The degeneration of Mahesh’s world empire, so far now from what it was preparing to be in the 70s and even early 80s, probably speaks volumes for both the short-term thrill of TM and Mahesh’s prospects of being other than a footnote in some obscure history text. But it also appears to highlight the desperation of the TMO to stay alive: going after kids, marketing questionable cures (http://www.mumpress.com/health-maharishi-vedic-approach-to-health/s5.html - and - http://www.mapi.com/). To his credit, sort of, Mahesh was a great salesman. Could anyone else have convinced people to board up their south-facing doors and rip holes for new doors in their east-facing walls? Could anyone other than Mahesh have gotten rich people to pay him a million dollars to wear silly hats? It’s a really long list of “accomplishments” or rather “making fools of fools”. (And, yes, I was, for about 10 years, one of those fools.)

John M. Knapp, LMSW said...

Hi, Jean-Pierre - I liked this and sent it to my friend in South Africa to see if he could post it for you, but no luck. I don’t think it is a matter of Christian bias, but maybe it is too long for one piece? Taking wild guesses here. Perhaps you could try posting it in two or three bits as Part one, Part two ... .

Like Deepcrock Chopra, Shankar was a disciple of Mahesh. I wonder if the two of them were simply involved with Mahesh to find out his “secrets” — both split, taking a lot of Maheshism with them and then revamping it in their own style. Mahesh called SSRI’s teching sugar-coated poison. But Mahesh was never one to miss an opportunity to diss the competition to make himself look good.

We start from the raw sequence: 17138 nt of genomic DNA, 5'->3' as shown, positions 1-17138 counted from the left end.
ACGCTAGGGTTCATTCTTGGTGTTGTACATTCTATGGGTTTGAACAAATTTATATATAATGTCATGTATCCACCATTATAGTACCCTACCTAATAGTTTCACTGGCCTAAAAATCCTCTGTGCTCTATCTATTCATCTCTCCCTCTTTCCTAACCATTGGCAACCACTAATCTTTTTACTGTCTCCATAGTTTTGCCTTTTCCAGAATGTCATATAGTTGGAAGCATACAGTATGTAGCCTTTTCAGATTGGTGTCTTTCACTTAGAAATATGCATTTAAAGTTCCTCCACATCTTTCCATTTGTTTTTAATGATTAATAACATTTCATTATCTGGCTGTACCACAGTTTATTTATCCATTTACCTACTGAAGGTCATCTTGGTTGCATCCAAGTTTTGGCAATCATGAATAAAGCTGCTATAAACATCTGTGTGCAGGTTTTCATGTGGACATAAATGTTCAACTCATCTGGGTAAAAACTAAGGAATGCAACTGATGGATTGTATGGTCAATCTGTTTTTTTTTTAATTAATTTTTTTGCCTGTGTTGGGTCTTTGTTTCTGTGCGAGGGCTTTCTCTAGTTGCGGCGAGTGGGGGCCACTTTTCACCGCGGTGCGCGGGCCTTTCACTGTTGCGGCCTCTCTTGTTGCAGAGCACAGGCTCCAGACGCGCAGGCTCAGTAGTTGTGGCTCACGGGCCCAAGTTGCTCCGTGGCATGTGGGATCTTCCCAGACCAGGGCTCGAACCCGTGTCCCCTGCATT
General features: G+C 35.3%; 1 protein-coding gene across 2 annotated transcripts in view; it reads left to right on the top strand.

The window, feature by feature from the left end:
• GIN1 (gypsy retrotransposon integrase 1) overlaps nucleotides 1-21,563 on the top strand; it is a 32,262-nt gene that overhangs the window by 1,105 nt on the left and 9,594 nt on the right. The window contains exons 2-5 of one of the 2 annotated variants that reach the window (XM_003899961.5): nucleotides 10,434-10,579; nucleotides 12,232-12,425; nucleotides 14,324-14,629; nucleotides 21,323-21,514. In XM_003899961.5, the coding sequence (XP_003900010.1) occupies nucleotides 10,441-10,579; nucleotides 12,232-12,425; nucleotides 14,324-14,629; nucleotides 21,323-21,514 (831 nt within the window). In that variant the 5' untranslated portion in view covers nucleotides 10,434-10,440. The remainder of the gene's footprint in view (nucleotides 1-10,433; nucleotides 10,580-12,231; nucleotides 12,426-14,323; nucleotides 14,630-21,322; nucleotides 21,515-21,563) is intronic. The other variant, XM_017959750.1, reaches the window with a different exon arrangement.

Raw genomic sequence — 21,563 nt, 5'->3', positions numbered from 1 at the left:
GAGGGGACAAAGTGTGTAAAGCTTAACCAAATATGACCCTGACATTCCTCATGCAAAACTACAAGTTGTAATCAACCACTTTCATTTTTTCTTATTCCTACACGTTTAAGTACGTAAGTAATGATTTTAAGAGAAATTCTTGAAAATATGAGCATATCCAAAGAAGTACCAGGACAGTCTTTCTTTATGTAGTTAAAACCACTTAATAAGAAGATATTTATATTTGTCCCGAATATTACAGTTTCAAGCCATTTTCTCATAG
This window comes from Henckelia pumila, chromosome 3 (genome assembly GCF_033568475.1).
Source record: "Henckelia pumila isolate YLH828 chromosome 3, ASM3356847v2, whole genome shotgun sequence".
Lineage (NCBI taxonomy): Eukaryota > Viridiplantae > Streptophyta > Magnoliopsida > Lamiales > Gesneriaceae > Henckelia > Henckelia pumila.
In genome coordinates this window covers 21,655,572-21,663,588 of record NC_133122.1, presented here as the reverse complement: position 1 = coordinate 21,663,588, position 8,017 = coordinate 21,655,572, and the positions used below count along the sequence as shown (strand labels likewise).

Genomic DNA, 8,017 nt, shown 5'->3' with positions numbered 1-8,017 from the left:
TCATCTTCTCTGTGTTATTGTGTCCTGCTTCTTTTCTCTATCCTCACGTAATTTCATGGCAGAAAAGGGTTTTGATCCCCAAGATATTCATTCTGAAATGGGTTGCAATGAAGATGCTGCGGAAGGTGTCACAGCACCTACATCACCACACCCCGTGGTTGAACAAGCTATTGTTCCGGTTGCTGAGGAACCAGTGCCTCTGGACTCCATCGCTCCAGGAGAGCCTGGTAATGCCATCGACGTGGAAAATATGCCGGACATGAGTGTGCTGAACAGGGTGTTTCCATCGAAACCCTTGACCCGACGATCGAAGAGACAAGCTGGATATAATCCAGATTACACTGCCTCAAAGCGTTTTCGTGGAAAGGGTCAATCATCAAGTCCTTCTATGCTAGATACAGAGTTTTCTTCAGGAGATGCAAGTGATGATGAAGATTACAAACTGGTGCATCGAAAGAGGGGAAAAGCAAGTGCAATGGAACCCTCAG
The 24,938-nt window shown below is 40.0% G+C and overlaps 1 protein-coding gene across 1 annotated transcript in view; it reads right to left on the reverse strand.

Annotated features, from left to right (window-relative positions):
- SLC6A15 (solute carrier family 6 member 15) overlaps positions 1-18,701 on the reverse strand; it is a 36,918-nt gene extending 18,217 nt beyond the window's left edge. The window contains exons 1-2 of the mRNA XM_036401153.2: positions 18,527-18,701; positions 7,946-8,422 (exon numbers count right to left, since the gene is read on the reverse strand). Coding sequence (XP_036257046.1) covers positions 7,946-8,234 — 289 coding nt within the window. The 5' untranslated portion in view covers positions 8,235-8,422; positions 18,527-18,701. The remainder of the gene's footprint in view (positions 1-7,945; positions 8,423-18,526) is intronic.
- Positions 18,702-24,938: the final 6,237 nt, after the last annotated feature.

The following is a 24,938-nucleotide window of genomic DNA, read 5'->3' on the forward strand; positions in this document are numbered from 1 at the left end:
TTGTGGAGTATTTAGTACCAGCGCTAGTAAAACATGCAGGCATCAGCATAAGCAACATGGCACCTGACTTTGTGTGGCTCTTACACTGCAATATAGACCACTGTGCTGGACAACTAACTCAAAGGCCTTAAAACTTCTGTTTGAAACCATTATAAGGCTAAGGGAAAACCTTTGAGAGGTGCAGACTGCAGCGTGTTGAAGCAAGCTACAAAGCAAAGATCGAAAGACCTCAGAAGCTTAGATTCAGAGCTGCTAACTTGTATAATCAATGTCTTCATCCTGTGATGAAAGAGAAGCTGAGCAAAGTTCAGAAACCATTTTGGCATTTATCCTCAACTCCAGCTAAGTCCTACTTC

John M. Knapp, LMSW said...

Guru wars! It’s still all about the money. If you look at Joyce Collin-Smith’s Call No Man Master you can read about the point at which Mahesh changed from teaching TM to teaching TM for money, from a donation basket to a fee. I suppose we have to admire him for having his priorities up-front. I understand that one can spend a lot to get the full package from SSRI, too.

In the end, getting the full package from either means just what exactly? Presumable, Guru Bev got the whole package. Is this our role model? Is Hagelin or King Tony? Are any of the “rajas”?

According to Wiki: “Raja (also spelled rajah, from Sanskrit rājan-, nominative rājā, also written raj in many modern languages) is an Indian term for a monarch, or princely ruler of the Kshatriya varna.” Mahesh was a Kshatriya. I wonder what can be seen in that.

John M. Knapp, LMSW said...